How thrilling is it to be in a room full of people who share the same vision — the vision of Canadian communities with thriving mini forests. I had the pleasure to experience this at the Mini Forest Summit held in Ottawa on October 19.
I represented Green Communities Canada by serving on a panel discussion at the summit and joined a field trip to collect soil and water samples for lab analysis of soil carbon and environmental DNA.
As the Green Infrastructure Programs Lead at Green Communities Canada, it was a great opportunity for me to connect with our partners in the Network of Nature including Canadian Geographic, Dougan & Associates, the Delphi Group, and Wilder Community Solutions with whom we have been implementing the National Mini Forest Pilot program.
The Mini Forest Summit
The summit was held at the headquarters of the Royal Canadian Geographical Society: a beautiful venue that overlooks the Ottawa River where it converges with the Rideau and Gatineau rivers. The forest on the Gatineau side of the river was in full splendour — the leaves a mixture of yellows, oranges, and reds — setting the perfect backdrop.
The event featured a series of panel discussions about the rationale behind mini forest plantings, opportunities for deployment across Canada, and limitations, including funding and supply chain constraints. Diana Beresford-Kroeger, an Irish-born botanist and medical biochemist, was invited to the event to receive an award from Canadian Geographic, and joined two of the panel discussions.
My panel, titled A Critical Role for Mini Forests, considered how the timing for mini forests is optimal right now. Mini forests can help address the dual crises of biodiversity loss and climate change, while empowering people to connect with their environment and communities by installing, maintaining, and enjoying mini forests.
Heather Schibli from Dougan and Associates spoke about her own experience installing a mini forest in her backyard, and its overwhelming successes in supporting biodiversity and creating new canopy cover. Charlene Williams of Vineland Research and Innovation shared their work analyzing soil carbon sequestration, and their current research studying this in new mini forests.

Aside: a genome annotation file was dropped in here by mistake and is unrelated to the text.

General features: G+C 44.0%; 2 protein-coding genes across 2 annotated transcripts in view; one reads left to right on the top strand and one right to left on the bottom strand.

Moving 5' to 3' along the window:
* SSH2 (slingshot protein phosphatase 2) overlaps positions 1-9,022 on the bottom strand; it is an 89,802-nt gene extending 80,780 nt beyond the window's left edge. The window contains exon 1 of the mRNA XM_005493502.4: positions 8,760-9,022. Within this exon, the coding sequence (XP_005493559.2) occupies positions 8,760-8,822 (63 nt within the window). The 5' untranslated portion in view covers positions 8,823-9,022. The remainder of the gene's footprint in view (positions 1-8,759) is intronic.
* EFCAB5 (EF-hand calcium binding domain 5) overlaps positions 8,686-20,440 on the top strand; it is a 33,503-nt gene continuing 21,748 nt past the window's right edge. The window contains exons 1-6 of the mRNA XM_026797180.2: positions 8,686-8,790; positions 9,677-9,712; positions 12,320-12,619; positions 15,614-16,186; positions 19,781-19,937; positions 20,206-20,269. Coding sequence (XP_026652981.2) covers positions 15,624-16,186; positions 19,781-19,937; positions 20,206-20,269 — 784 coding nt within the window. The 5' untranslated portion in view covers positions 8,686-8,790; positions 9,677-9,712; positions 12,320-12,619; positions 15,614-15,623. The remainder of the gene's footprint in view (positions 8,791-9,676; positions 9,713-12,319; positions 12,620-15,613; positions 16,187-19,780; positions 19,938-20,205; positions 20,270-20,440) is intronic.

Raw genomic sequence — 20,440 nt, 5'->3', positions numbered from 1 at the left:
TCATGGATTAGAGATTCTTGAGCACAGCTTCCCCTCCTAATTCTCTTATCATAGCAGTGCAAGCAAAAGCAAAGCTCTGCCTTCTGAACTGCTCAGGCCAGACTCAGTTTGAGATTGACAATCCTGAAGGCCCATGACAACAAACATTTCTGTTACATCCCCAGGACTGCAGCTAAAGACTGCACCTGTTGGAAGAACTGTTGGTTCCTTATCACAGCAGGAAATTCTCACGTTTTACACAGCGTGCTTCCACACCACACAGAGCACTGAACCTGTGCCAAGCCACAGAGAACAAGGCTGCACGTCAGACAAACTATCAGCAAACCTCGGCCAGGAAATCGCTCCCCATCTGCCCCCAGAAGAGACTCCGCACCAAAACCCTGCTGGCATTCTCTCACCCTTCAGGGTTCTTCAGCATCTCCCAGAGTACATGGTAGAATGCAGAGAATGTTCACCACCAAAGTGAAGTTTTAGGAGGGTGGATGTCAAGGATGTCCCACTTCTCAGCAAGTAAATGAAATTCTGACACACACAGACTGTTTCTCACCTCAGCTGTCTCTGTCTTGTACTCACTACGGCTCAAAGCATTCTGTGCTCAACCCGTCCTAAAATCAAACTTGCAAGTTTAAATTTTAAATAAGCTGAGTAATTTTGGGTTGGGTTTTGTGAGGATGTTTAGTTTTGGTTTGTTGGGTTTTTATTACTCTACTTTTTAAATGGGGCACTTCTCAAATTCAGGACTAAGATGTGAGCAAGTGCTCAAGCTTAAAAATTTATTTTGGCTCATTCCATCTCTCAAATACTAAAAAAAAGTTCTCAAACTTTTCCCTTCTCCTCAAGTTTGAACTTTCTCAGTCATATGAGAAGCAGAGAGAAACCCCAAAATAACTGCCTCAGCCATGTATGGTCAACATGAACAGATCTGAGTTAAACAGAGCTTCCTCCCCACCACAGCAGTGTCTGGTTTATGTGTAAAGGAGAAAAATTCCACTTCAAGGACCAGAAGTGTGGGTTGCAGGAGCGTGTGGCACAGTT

I outlined Green Communities Canada’s partnership with the Network of Nature for the National Mini Forest Pilot. Through the program, we have found that Canadians eagerly volunteer for these projects, demonstrating their desire to address climate change and biodiversity loss.
The other panels considered topics including assisted migration, and technology and citizen science. Maggie Ballantyne of the Greenbelt Foundation — who has graciously funded four mini forests in Ontario’s Greenbelt area this year — has written a blog about her panel discussion, outlining how mini forests align with the funding priorities of the Foundation.
The day’s events seemed to have filled the room with eagerness to move forward with new plantings.
The second day of my Ottawa trip involved site visits to an old growth forest in Arnprior and a regrowth forest in Stittsville. The old growth forest called Gillies Grove is said to feature Ontario’s tallest tree, a towering white pine. The reforested site at Poole Creek Park, Stittsville, was along a creek with eastern white cedar as the dominant tree species.
Two scientific research organizations took samples to study the soil carbon and biodiversity at both locations. Kat Bruce and Marta Felton from the leading environmental DNA analysis organization Nature Metrics collected soil sample at Gillies Grove and a water sample at Poole Creek while Charlene Williams from Vineland Research and Innovation Centre took soil samples from both sites.
The researchers also engaged with Grade eight students from Goulbourn Middle School at Poole Creek. The students had watched a video of Bruce presenting at COP15 prior to the field day and eagerly engaged with the scientists to learn more about this cutting-edge science.
Following the interaction with the students, the scientists also gathered samples from mini forests to compare soil carbon and biological diversity at the old growth site, the reforested site, and the mini forest sites. This important analysis will help us add more data to the limited research into mini forest outcomes in Canada.
All in all, it was an exciting opportunity for me to attend these activities and meet others so passionate about mini forests. I’m excited for the research results to be published soon and hope to share them with you in the next few months.